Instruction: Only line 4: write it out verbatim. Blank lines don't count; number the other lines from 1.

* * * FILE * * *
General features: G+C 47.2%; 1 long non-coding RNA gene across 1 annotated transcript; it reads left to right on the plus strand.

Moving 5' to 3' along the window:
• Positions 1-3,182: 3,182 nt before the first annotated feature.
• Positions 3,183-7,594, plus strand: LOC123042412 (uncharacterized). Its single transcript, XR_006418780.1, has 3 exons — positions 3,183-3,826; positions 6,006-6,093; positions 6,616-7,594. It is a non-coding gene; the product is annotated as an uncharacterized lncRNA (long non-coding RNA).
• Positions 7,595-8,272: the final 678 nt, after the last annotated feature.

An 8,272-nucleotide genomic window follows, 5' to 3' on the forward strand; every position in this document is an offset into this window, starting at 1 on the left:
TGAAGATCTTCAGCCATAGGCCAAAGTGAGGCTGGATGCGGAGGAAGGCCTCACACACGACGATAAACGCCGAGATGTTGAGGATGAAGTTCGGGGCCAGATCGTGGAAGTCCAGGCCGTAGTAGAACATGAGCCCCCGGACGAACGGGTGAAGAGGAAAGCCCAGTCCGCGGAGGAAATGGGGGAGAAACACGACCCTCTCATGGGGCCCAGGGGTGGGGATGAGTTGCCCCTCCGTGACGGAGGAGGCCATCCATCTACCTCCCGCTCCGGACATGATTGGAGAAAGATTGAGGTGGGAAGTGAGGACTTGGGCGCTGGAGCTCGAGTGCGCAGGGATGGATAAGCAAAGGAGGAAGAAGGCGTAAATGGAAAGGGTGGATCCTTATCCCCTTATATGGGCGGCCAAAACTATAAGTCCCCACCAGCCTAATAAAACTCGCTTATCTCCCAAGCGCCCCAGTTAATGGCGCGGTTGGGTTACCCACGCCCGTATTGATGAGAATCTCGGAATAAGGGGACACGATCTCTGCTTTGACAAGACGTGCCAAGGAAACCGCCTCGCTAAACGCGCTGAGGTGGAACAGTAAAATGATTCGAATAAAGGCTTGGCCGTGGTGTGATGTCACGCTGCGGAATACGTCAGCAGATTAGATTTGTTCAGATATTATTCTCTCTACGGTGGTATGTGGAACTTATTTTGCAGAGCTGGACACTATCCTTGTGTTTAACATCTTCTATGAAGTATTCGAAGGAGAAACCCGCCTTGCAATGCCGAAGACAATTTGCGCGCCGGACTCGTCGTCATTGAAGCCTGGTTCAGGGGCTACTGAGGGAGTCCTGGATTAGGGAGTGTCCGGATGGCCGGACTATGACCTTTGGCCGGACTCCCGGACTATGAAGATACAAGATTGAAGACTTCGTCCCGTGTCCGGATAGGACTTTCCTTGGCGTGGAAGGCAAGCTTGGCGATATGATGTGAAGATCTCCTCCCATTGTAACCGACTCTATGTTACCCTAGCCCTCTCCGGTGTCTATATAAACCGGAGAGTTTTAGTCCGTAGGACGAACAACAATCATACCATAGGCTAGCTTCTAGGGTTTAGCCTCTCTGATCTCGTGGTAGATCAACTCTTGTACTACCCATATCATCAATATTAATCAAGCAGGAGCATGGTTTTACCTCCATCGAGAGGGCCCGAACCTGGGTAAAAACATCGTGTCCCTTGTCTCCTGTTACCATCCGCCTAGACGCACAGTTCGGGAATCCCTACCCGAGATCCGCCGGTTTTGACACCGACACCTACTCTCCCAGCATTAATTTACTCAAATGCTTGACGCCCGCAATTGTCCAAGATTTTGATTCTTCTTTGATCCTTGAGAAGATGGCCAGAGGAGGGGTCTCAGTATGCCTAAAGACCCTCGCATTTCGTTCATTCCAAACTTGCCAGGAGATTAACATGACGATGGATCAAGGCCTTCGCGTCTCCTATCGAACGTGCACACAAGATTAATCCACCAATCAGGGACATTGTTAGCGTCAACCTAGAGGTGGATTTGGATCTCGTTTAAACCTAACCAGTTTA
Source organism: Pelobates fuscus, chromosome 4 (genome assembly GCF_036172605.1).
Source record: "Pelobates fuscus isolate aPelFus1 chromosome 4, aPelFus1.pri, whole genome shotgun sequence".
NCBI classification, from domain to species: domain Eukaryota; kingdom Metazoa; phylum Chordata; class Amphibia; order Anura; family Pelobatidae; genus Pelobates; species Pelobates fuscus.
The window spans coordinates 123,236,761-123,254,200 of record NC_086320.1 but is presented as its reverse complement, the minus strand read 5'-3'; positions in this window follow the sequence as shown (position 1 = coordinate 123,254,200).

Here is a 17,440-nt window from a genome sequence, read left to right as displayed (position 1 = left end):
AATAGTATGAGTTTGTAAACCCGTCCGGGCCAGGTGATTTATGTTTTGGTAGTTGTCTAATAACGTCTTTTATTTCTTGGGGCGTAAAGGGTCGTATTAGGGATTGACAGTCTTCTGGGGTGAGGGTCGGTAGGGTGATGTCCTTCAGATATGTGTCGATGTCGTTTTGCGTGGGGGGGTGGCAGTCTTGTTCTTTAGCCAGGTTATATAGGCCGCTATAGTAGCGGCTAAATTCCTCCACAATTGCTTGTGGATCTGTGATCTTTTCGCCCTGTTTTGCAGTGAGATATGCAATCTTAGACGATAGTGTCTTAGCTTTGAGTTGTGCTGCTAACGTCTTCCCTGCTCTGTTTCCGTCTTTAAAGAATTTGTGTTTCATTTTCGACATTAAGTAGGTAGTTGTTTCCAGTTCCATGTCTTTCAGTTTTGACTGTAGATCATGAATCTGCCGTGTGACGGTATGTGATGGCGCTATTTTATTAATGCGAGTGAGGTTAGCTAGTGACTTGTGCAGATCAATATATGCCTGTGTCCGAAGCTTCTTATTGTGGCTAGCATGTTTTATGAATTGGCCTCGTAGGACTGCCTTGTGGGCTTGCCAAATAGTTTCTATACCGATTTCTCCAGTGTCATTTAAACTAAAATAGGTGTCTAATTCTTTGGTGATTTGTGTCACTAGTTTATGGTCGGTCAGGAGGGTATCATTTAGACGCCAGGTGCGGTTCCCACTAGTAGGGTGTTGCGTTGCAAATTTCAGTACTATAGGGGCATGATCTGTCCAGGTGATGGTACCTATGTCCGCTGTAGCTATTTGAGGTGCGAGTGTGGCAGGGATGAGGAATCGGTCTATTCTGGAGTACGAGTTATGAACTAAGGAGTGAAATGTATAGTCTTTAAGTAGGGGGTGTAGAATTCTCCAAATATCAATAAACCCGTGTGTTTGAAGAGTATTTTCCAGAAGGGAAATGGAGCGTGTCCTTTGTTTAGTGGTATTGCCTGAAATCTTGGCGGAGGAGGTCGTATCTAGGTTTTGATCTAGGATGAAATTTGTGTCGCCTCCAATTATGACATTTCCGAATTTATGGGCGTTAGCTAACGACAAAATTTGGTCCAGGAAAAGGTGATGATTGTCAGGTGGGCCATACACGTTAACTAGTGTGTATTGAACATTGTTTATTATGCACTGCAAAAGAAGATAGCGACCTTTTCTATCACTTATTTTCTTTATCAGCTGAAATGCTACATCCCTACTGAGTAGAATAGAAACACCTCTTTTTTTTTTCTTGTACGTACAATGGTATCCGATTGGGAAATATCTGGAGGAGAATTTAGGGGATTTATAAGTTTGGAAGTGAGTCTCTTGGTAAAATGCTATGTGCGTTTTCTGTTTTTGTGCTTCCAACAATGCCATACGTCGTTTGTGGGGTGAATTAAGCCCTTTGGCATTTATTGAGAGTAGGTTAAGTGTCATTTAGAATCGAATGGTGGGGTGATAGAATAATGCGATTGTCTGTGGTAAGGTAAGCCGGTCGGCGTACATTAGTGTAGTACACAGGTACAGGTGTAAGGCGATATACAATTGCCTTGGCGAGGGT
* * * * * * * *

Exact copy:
• Positions 3,183-7,594, plus strand: LOC123042412 (uncharacterized). Its single transcript, XR_006418780.1, has 3 exons — positions 3,183-3,826; positions 6,006-6,093; positions 6,616-7,594. It is a non-coding gene; the product is annotated as an uncharacterized lncRNA (long non-coding RNA).